He has enjoyed riding his fancy, new bike outside our house. As I was watching him yesterday, he tumbled over while he was turning. He had been just walking and pushing the bike so he didn't hurt himself, but I helped him get the bike straight again, and he said, "It was embarrassing." Then as he pushed off again, he called out, "OK, lets's go again!" Wow, when did he learn about embarrassment!
I noted before that he has been repeating what we say. I only just realised that it's what is referred to in the autism books as echolalia. When I first read about it as one of the common traits of autism, my thoughts were "if only my child would say anything!" Duncan was then what is described as non-verbal. Today I looked at some NAS information on echolalia:
Echolalia ("parroting")I don't think this is the case with Duncan. When he repeats what we say, I think he is engaging, and communicating that he is part of the conversation. He is also, I think, trying to improve his vocabulary and pronunciation.
This is when a child repeats what they have heard rather than giving an appropriate response to what has been said to them. For example:
Mother: "Hello Tommy"
Tommy: "Hello Tommy"
When a child is using echolalia they are copying speech alone and showing no understanding of what has been said to them. Therefore it is most likely that the echolalia is not being used to show communicative intent.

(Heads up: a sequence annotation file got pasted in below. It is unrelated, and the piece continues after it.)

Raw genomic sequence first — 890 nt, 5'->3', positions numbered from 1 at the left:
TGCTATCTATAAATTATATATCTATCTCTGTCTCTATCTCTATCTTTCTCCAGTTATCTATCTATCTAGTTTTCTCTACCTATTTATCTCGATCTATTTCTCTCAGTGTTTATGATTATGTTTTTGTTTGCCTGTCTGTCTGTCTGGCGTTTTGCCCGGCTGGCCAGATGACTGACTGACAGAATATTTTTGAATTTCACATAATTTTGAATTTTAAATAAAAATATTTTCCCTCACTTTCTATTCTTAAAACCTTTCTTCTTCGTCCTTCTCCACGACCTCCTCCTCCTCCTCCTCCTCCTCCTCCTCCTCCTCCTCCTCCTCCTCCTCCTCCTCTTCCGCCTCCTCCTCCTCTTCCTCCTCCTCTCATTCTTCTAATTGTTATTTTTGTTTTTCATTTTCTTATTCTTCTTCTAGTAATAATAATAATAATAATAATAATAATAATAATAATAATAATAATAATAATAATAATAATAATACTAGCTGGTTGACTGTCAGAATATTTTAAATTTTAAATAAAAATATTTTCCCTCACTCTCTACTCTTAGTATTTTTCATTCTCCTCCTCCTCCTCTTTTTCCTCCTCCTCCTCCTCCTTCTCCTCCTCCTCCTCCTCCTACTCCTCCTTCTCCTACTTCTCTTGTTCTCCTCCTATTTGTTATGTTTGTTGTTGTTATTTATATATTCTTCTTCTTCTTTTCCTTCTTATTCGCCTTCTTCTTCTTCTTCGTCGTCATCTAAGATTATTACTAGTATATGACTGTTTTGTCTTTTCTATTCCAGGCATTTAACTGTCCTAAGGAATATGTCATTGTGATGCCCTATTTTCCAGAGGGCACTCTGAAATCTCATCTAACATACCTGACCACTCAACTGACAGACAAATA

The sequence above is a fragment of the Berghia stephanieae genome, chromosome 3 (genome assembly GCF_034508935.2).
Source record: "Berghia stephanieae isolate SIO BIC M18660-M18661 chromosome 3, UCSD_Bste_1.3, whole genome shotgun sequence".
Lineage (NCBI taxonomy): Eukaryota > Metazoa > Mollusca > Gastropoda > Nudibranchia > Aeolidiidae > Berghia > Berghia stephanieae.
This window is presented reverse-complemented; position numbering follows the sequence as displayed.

He is also now commonly reversing his pronouns, like asking me to "put your shoes on" when he needs help with his trainers. Again, I'm delighted that he has progressed to being able to communicate so well and am confident that he, like his siblings, will eventually figure out this difficult aspect of grammar.
One thing he does communicate frequently these days, in perfect English, and to my delight, is an emotion I had been told he would never be able to express without x,y or z expensive therapy. Every day, many times, he is unknowingly breaking down stereotypes when he tells me "I love you Mummy." I don't think I'm breaking any stereotypes, but I always answer with a huge grin, "I love you too Duncan."